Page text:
[ inch ]
/ ɪntʃ /


a unit of length, 1/12 (0.0833) foot, equivalent to 2.54 centimeters.
a very small amount of anything; narrow margin: to win by an inch; to avert disaster by an inch.

verb (used with or without object)

to move by inches or small degrees: We inched our way along the road.

Nearby words

  1. incessancy,
  2. incessant,
  3. incest,
  4. incestuous,
  5. incestuously,
  6. inch along,
  7. inch by inch,
  8. inch of mercury,
  9. inch plant,
  10. inch-pound


Origin of inch

before 1000; Middle English; Old English ynce < Latin uncia twelfth part, inch, ounce. See ounce1 Unabridged Based on the Random House Unabridged Dictionary, © Random House, Inc. 2019

British Dictionary definitions for by inches


/ (ɪntʃ) /



to move or be moved very slowly or in very small stepsthe car inched forward
(tr foll by out) to defeat (someone) by a very small margin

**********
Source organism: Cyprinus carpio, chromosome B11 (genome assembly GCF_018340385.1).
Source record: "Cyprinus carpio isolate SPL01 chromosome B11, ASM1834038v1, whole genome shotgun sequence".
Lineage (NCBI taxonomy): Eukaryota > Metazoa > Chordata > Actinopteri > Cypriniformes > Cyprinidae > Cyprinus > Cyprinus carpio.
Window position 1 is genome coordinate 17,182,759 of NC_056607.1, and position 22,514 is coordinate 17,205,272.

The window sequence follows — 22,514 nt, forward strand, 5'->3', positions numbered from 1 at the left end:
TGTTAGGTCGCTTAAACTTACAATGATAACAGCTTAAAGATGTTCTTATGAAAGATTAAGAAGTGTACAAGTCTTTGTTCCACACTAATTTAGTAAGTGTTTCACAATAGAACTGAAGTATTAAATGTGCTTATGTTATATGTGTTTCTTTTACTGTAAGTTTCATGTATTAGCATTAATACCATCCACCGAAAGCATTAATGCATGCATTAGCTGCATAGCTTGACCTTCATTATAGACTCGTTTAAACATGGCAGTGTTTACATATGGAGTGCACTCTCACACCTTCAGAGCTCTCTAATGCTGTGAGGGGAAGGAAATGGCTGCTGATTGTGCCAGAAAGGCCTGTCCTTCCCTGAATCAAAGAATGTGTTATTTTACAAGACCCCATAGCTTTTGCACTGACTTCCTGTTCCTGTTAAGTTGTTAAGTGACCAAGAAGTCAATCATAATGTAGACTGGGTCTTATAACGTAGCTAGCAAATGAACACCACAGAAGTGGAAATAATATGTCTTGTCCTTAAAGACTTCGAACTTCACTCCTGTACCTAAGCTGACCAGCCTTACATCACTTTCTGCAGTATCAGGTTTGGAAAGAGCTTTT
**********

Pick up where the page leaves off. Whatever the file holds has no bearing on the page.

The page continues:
Word Origin for inch

Old English ynce, from Latin uncia twelfth part; see ounce 1


/ (ɪntʃ) /


Scot and Irish a small island

Word Origin for inch

C15: from Gaelic innis island; compare Welsh ynys

Collins English Dictionary - Complete & Unabridged 2012 Digital Edition © William Collins Sons & Co. Ltd. 1979, 1986 © HarperCollins Publishers 1998, 2000, 2003, 2005, 2006, 2007, 2009, 2012

Word Origin and History for by inches
Online Etymology Dictionary, © 2010 Douglas Harper

Science definitions for by inches


[ ĭnch ]

A unit of length in the US Customary System equal to 112 of a foot (2.54 centimeters). See Table at measurement.
The American Heritage® Science Dictionary Copyright © 2011. Published by Houghton Mifflin Harcourt Publishing Company. All rights reserved.

Idioms and Phrases with by inches

by inches

Also, inch by inch. Gradually, bit by bit, as in We found ourselves in rush hour traffic, moving by inches. Shakespeare used this term in Coriolanus (5:4): “They'll give him death by inches.” Despite the increasing use of metric measurements, it survives, often as an exaggeration of the actual circumstance. The phrase to inch along, first recorded in 1812, means “to move bit by bit,” as in There was a long line at the theater, just inching along.


In addition to the idioms beginning with inch

  • inch along
  • inch by inch

also see:

  • by inches
  • every inch
  • give an inch
  • within an ace (inch) of
The American Heritage® Idioms Dictionary Copyright © 2002, 2001, 1995 by Houghton Mifflin Harcourt Publishing Company. Published by Houghton Mifflin Harcourt Publishing Company.